The Mombasa government takes the second position among Coast counties that have ensured ethnic balance in jobs, according to a new report.
The National Cohesion and Integration Commission’s Ethnic and Diversity Audit of Counties report shows Kilifi is leading.
In Mombasa, 33 communities are represented in the general county public service.
The report was released last week after a study done between May 2014 and May this year.
Kilifi has 35 communities represented and has a work force of 2,018, compared to Mombasa’s 3,734.
Taita Taveta scores the lowest, with only 23 communities represented in the general county public service.
Tana River is position three with 27 communities in the public service, followed by Lamu with 26 and Kwale 25.
By April 1, Mombasa had hired 432 new staff with the Mijikendas leading at 171.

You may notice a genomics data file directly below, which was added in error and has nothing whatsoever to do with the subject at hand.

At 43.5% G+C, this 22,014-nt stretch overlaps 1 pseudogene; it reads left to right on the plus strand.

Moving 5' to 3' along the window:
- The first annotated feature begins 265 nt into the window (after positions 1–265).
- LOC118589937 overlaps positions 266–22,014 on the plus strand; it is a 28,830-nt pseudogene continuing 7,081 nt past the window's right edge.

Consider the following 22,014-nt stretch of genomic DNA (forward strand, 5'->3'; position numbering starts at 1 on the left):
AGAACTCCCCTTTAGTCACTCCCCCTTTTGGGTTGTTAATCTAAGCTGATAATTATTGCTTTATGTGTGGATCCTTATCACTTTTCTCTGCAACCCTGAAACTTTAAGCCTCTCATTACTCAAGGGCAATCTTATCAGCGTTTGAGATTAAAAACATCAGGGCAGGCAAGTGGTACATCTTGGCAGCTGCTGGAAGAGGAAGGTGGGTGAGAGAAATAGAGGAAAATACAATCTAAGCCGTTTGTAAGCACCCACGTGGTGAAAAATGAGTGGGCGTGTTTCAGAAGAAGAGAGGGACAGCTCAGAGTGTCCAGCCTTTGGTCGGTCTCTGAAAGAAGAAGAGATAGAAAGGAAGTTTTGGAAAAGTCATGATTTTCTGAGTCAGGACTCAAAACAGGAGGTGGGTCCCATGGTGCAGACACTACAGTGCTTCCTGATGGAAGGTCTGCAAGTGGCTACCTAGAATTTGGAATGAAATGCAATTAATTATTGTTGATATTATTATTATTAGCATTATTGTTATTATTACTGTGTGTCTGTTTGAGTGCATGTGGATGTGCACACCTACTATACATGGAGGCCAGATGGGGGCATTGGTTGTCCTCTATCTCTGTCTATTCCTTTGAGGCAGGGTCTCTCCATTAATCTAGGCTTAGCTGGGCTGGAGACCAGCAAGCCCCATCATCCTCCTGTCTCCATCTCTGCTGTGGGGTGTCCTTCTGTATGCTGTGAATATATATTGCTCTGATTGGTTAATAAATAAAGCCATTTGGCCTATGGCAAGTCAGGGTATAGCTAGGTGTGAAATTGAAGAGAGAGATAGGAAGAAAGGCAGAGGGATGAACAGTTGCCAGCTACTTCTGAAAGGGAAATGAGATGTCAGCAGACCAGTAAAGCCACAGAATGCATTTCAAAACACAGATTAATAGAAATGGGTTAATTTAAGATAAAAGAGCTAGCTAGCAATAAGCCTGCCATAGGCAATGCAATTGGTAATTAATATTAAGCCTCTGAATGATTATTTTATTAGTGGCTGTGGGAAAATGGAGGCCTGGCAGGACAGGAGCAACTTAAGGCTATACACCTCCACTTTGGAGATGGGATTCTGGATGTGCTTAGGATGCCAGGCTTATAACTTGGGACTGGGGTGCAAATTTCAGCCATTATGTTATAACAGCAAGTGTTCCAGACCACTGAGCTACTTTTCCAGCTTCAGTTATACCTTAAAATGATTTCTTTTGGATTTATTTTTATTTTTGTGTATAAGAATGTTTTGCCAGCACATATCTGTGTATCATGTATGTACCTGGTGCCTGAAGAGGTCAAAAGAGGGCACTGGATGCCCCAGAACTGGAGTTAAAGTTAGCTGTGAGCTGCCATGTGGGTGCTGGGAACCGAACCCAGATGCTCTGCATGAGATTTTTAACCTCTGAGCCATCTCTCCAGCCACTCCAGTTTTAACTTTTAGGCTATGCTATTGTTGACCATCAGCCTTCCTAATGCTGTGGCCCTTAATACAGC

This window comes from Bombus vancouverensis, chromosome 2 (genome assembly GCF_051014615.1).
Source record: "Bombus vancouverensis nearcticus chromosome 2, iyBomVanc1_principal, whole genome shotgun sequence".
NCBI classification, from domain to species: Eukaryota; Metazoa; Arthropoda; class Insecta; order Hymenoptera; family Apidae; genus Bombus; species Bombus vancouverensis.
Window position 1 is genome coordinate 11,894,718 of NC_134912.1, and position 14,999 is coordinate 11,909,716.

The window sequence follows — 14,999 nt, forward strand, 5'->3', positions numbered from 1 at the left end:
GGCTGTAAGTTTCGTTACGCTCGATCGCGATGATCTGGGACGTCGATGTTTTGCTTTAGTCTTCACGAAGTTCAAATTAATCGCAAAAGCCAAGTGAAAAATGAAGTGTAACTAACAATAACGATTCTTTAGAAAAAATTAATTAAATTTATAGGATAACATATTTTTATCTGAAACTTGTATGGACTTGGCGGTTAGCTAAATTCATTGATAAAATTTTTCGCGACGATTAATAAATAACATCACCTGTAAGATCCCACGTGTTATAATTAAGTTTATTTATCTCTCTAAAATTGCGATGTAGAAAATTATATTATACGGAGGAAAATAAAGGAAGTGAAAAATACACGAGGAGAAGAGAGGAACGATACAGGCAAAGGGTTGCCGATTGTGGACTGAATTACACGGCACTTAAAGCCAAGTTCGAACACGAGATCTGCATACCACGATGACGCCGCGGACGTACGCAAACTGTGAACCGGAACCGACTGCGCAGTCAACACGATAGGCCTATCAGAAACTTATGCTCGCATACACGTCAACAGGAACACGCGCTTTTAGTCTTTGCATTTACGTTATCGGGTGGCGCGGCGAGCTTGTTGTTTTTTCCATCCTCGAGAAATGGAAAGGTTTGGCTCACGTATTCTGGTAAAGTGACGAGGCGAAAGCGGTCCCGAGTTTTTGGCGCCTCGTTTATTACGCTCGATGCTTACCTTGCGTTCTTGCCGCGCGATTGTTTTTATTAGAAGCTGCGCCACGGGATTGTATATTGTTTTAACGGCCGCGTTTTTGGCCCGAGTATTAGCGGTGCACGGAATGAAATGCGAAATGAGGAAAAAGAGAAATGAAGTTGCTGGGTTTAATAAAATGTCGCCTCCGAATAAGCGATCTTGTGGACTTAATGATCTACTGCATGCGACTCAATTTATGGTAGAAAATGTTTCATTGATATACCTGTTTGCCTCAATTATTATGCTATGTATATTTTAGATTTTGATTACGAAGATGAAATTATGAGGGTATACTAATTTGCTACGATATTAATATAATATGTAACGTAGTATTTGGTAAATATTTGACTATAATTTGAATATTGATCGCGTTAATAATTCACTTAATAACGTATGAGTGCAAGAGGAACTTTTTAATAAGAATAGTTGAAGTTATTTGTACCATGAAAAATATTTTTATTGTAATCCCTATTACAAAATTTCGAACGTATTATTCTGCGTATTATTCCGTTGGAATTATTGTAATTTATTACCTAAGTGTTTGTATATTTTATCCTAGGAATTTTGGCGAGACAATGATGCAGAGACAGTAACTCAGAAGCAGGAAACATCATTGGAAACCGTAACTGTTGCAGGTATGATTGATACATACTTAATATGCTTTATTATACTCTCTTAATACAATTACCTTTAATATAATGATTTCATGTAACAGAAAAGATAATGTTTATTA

“Nevertheless, Mombasa has not violated the County Government Act as it has not hired more than 70 per cent of its staff from one ethnic community,” says the report.
The Mijikenda community is the most well-represented in Mombasa, Kilifi and Kwale counties with 1,551, 1,275 and 878 members in the public service respectively.
The Pokomo are the most well-represented in Tana River, the Bajun in Lamu and the Taita in Taita Taveta county.
The Pokot and the Samburu are the least represented communities in Mombasa county, with one member each.
In Kwale, the Mbeere, Kuria, Samburu, Burji and Maasai communities are the least represented with one person each.